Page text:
Section: Computer Science and Engineering
Tutor: MIRANDOLA RAFFAELA
Advisor: DI NITTO ELISABETTA Major Research topic
:Optimization Framework for Resource Management of Mobile Edge Computing NetworksAbstract:
The Fifth-generation (5G) and beyond mobile networks aim at satisfying, in different demanding application scenarios, stringent Quality of Service (QoS) requirements, among which latency is one of the key metrics that mobile operators are supposed to optimize for mobile users. Mobile Edge Computing (MEC), an essential techniques utilized in 5G networks, brings cloud-computing capabilities to the edge of the mobile networks, especially in close proximity to mobile users, making it possible to simultaneously address the stringent latency requirements of critical services and ensure highly efficient network operation and service delivery, so as to improve user experience.
MEC services, on one hand, require significant investments from both network operators and service providers in terms of deploying, operating and managing edge clouds, and on the other, provides limited computational and storage resources by design as data centers are deployed in the core of the network. During peak hours, the operator must serve a large amount of tasks from users with high demands, hence the latency requirements of different services can hardly be guaranteed. This issue can be tackled by massively deployed edge clouds that are attached to the base stations and connected to each other in a specific topology, as ultra-dense 5G-and-Beyond networks are built. In this way, the resource limitations can be solved through sharing computational and storage capabilities among multiple MEC units nearby.
In this thesis, we leverage cooperation among interconnected multiple MEC units and investigate joint resource optimization considering multiple aspects of network operations, with the target of enhancing the utilization efficiency of resources to further satisfy improved QoS and reduce network operation cost. Specifically, aggregated mobile traffic and user requests are considered based on their types (e.g., voice, video, web, game, etc.) that are associated with different QoS requirements. We jointly optimize 1) where to process the traffic and requests, 2) how to route network flows and 3) how to allocate and schedule the required resources with regard to communication, computation and storage.
Firstly, to serve mobile traffic, we investigate in the context of hierarchical edge networks and propose a mathematical optimization model to perform a joint slicing of mobile network and edge computation resources. The optimization aims at minimizing the total traffic latency considering operations including transmitting, outsourcing and processing user traffic, under the constraint of user tolerable latency for each class of traffic.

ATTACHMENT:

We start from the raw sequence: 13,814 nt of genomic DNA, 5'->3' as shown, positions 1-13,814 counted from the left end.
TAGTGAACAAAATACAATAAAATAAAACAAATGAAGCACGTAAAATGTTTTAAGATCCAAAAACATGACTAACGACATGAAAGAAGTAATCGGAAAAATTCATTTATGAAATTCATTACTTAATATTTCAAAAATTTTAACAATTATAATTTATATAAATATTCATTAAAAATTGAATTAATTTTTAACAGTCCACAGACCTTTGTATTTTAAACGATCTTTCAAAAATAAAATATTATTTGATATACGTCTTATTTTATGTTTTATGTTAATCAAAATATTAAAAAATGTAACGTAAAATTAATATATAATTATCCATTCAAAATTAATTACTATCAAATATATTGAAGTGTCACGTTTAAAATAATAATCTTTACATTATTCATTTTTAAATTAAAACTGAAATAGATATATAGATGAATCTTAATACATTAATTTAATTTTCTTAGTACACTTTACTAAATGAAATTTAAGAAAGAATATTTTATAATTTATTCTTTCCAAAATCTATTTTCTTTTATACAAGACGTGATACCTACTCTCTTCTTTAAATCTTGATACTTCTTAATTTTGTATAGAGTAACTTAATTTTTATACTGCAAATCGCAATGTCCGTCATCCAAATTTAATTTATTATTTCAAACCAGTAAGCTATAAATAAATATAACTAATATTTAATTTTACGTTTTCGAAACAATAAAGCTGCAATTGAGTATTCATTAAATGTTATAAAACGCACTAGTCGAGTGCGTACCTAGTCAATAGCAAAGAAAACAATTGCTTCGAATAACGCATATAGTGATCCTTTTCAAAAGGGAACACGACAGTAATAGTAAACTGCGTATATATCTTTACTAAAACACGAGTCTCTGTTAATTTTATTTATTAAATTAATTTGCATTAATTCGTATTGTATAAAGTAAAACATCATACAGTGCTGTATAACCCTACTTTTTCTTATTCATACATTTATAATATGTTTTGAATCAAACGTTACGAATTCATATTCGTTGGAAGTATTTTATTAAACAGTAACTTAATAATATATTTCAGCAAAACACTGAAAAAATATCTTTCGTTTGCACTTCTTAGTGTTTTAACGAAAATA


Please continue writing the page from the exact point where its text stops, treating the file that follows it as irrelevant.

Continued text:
Then, we release the constraints on hierarchical network and fixed computation capacity, and further take into account the overall budget of operators to plan and allocate the computation capabilities in edge network with an arbitrary topology. The main objective, aligned with the first one, is to further operate cost-efficient edge networks through jointly planning the availability of computational resources at the edge, slicing mobile network and edge computation resources, and routing heterogeneous traffic types to various slices. We propose an optimization model to minimize the network operation cost and the total traffic latency in the procedures of transmitting, outsourcing and processing user traffic, under the constraint of user maximum tolerable latency for each class of traffic.
Finally, we focus on serving multiple classes of user requests (with starting time, deadline and duration) which require bandwidth, storage and computation resources. The main objective is to exploit the flexibility of services to requests by shifting the starting time without penalizing utility perceived by users, while, in the meantime, permitting an efficient resource utilization. We propose an optimization framework that jointly considers several key aspects of the resource allocation problem, specifically, through optimizing: admission decision, scheduling of admitted requests (also called calendaring), routing of these flows, the decision of which nodes will serve such requests, as well as the amount of processing and storage capacity reserved on the chosen nodes, with the objective of maximizing the operator’s profit.
The above proposed optimization models are first formulated as mixed-integer nonlinear programming (MINLP) problems, which are NP-hard. To tackle them efficiently, we perform equivalent reformulations from MINLP to mixed-integer quadratically constraint programming (MIQCP), and based on that, further propose effective heuristics to facilitate the solutions of the problems, i.e., Sequential Fixing (SF) for the edge slicing model, Neighbor Exploration and Sequential Fixing (NESF) for the edge planning model and Sequential Fixing and Scheduling (SFS) for the edge calendaring model. We evaluate the performance of our proposed models and heuristics in real-size network scenarios, showing the impact of all the considered parameters (i.e., different types of user traffic or requests, tolerable latency, network topology and bandwidth, computation, storage and link capacities) on the both optimal and approximate solutions. Results obtained demonstrate that near-optimal resource allocation solutions can be achieved by our heuristics in low computing time.